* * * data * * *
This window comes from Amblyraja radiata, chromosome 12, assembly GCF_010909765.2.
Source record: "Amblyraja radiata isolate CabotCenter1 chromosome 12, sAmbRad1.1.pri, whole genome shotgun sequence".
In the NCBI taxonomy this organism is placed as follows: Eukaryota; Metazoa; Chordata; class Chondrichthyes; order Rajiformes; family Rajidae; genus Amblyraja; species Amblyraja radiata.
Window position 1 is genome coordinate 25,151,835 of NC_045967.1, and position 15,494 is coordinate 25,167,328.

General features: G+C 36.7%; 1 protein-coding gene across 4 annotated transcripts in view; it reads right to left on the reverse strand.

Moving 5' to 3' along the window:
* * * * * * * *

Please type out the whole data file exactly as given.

This window comes from Amblyraja radiata, chromosome 12, assembly GCF_010909765.2.
Source record: "Amblyraja radiata isolate CabotCenter1 chromosome 12, sAmbRad1.1.pri, whole genome shotgun sequence".
In the NCBI taxonomy this organism is placed as follows: Eukaryota; Metazoa; Chordata; class Chondrichthyes; order Rajiformes; family Rajidae; genus Amblyraja; species Amblyraja radiata.
Window position 1 is genome coordinate 25,151,835 of NC_045967.1, and position 15,494 is coordinate 25,167,328.

General features: G+C 36.7%; 1 protein-coding gene across 4 annotated transcripts in view; it reads right to left on the reverse strand.

Moving 5' to 3' along the window: